British billionaire Jeremy Coller is a founder of FAIRR, the Coller Institute, and the Jeremy Coller Foundation, which has the primary goal of ending so-called “factory farming.” Coller explained to Business Insider that since members of FAIRR comprise a large percentage of investors in grocery chains and food manufacturers, “they essentially have the power to say ‘we own you.’ The investors can then steer food companies toward more sustainable supply chains.” Not surprisingly, the supposed sustainability they tout is tied directly to profitability.
Coller was one of the main supporters behind an extremely biased study titled “Rethinking Food and Agriculture 2020-2030: The Second Domestication of Plants and Animals, the Disruption of the Cow, and the Collapse of Industrial Livestock Farming.” The Machiavellian mentality behind the study is frankly terrifying, as it completely disregards the realities of the world’s nutritional needs and how it can only realistically be provided with animal agriculture as part of the equation.
The “study” in question states:
“The By 2030, demand for cow products will have fallen by 70%. Before we reach this point, the U.S. cattle industry will be effectively bankrupt. By 2035, demand for cow products will have shrunk by 80% to 90%. Other livestock markets such as chicken, pig, and fish will follow a similar trajectory. There will be enormous destruction of value for those involved in rearing animals and processing them, and for all the industries that support and supply the sector (fertilizers, machinery, veterinary services, and more). We estimate this will total more than $100bn. At the same time, there will be huge opportunities for the producers of modern foods and materials.”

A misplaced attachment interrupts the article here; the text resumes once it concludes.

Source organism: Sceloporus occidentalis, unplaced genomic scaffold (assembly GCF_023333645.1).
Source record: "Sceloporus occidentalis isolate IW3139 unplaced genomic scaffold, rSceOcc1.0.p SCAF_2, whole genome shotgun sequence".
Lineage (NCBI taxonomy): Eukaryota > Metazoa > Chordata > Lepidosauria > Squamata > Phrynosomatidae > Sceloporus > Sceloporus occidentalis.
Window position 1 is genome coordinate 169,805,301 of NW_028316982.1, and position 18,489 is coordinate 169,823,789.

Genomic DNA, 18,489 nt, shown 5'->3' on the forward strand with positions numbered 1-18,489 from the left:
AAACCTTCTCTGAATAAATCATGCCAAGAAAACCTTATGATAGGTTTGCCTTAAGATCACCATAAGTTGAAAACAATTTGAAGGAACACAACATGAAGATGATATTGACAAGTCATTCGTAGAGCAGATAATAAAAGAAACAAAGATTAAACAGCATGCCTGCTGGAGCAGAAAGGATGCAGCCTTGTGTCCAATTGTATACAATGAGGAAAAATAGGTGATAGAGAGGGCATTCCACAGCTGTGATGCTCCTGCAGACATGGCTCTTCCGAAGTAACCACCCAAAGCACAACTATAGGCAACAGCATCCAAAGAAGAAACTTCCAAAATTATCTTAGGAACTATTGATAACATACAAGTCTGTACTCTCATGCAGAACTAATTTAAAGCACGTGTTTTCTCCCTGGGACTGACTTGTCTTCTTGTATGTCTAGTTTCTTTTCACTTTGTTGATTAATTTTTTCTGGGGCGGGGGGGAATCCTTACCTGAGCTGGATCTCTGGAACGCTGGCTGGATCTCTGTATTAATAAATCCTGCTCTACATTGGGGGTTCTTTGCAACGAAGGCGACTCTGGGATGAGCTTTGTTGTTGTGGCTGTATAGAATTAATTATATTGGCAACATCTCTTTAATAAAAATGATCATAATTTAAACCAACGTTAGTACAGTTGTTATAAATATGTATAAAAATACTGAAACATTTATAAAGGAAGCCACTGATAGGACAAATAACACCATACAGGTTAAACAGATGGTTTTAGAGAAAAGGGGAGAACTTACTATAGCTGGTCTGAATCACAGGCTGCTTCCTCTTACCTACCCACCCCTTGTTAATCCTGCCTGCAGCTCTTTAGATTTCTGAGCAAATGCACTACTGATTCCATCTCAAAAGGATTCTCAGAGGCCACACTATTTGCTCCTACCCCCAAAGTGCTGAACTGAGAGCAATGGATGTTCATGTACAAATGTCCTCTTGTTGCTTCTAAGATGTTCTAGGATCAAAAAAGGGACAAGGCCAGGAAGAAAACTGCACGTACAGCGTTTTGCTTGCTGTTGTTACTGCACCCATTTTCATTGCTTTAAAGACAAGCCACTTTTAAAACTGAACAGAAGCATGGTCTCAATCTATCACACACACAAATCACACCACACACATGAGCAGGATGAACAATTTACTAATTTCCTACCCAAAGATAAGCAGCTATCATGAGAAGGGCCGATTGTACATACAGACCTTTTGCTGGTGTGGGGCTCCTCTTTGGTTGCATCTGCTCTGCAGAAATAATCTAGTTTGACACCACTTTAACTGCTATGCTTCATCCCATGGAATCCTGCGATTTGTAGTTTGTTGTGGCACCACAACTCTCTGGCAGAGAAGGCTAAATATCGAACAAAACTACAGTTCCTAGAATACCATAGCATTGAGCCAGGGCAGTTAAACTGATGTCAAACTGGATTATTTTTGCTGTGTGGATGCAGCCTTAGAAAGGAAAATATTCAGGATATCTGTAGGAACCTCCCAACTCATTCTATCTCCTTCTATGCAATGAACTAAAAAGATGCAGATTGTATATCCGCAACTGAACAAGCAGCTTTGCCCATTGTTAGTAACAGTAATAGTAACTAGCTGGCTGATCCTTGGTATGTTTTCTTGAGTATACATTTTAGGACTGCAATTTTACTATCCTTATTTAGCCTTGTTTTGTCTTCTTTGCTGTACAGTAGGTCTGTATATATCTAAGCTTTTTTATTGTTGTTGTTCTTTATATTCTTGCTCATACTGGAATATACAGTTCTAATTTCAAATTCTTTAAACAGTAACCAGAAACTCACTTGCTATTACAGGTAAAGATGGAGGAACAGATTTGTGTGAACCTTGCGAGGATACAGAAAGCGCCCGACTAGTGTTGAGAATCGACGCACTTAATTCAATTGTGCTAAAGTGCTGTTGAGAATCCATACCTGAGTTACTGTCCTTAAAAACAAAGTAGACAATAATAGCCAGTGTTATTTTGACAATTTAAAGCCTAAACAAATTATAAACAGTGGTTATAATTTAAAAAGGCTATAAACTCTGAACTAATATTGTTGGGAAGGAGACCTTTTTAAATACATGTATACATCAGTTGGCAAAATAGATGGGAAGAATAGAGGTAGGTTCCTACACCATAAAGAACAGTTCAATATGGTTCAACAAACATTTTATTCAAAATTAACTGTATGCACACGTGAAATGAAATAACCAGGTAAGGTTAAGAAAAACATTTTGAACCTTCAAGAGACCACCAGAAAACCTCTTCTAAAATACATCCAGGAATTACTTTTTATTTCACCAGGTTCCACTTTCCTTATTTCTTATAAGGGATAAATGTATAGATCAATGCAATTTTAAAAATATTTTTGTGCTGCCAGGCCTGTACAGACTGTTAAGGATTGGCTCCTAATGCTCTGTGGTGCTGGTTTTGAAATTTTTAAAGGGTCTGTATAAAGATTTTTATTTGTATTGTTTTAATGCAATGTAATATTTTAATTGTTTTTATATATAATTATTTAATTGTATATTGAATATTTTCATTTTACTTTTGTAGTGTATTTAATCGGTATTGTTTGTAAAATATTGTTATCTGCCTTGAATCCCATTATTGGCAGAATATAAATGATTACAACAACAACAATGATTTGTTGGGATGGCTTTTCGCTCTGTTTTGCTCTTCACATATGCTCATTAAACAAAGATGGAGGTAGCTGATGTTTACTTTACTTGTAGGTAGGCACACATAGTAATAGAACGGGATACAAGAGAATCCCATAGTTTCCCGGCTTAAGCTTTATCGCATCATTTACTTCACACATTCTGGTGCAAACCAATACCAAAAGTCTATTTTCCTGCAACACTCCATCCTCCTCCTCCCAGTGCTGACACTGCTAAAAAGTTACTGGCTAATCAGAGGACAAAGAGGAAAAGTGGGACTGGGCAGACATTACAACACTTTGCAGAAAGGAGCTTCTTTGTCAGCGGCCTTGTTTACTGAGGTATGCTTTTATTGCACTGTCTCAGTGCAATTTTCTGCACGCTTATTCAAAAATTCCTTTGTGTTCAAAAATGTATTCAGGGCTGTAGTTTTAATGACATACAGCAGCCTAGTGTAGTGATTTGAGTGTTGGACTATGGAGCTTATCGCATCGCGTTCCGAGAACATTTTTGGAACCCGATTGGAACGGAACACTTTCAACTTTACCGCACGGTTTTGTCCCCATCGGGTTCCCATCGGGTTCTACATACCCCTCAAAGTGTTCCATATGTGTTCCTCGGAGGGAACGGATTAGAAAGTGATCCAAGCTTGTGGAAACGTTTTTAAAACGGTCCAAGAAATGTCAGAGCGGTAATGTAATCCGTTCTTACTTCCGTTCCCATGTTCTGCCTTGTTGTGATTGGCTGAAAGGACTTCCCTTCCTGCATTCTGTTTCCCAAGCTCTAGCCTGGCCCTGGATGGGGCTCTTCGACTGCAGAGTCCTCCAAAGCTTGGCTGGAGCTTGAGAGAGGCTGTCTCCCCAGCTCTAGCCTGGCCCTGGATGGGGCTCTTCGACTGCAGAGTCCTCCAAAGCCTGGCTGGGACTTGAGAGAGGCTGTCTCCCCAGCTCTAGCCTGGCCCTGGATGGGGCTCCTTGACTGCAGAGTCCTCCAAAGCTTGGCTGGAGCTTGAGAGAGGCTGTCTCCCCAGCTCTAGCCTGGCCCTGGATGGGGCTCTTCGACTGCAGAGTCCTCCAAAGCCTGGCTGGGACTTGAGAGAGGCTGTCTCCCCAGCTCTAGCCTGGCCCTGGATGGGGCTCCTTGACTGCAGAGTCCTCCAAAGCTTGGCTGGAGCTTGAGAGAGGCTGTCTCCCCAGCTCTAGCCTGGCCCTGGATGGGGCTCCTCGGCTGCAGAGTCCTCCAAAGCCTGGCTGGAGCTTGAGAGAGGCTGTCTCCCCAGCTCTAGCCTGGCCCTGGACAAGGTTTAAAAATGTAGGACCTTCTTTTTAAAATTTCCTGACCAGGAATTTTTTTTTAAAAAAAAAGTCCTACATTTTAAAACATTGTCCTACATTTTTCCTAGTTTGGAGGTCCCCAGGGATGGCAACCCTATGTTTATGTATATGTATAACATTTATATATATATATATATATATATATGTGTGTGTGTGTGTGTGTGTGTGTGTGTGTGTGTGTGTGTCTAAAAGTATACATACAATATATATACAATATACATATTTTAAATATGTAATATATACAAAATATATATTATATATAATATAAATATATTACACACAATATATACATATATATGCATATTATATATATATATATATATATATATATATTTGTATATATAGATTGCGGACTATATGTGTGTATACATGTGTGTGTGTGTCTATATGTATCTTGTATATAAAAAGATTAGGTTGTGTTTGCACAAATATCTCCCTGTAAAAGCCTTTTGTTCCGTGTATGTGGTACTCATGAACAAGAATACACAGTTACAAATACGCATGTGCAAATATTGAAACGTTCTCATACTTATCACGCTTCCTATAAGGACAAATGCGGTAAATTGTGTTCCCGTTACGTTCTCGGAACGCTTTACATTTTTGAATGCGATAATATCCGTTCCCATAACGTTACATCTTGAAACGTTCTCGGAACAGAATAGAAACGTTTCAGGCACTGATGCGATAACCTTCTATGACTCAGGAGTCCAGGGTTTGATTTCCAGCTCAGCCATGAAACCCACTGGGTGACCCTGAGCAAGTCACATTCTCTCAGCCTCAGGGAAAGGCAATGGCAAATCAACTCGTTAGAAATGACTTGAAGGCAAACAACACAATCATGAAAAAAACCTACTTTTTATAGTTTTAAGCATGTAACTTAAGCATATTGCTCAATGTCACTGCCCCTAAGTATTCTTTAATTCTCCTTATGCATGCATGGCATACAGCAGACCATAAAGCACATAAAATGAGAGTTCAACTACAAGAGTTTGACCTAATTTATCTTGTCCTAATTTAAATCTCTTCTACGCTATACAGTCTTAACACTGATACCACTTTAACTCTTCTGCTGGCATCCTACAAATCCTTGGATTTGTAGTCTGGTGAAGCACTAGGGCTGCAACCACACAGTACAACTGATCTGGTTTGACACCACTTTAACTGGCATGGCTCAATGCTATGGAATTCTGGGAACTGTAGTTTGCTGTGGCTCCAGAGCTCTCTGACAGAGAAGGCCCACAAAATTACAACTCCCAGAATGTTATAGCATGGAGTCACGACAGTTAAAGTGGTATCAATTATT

Those opportunities are based on something you’d find in a bizarre science fiction movie. “The current industrialized, animal-agriculture system will be replaced with a Food-as-Software model, where foods are engineered by scientists at a molecular level and uploaded to databases that can be accessed by food designers anywhere in the world.”
The report doesn’t end there and goes on to say that 60% of the land currently being used for livestock and feed production will be put to other uses by 2035.
Wealthy vegans of the world like Coller are so caught up in their zealous hubris, they refuse to acknowledge the fact that the nutritional needs of the global population cannot be properly filled by vegan diets. A close look at the vegan movement as a whole reveals a strong anti-humanistic cant.
In addition to being nutritionally lacking, it turns out that vegan diets are simply not desirable to most people. Consumers vote with their dollars, and it is quite telling that fake meat sales have plummeted.
It has been estimated that a mere 3% of the world’s population is vegan, despite the availability of vegan foods and despite the nonstop propaganda promoting the vegan lifestyle.
It would seem that the food elitist billionaires funding the war on animal agriculture are well aware that their platform is a shaky one, and one that can only be promoted through utter chicanery.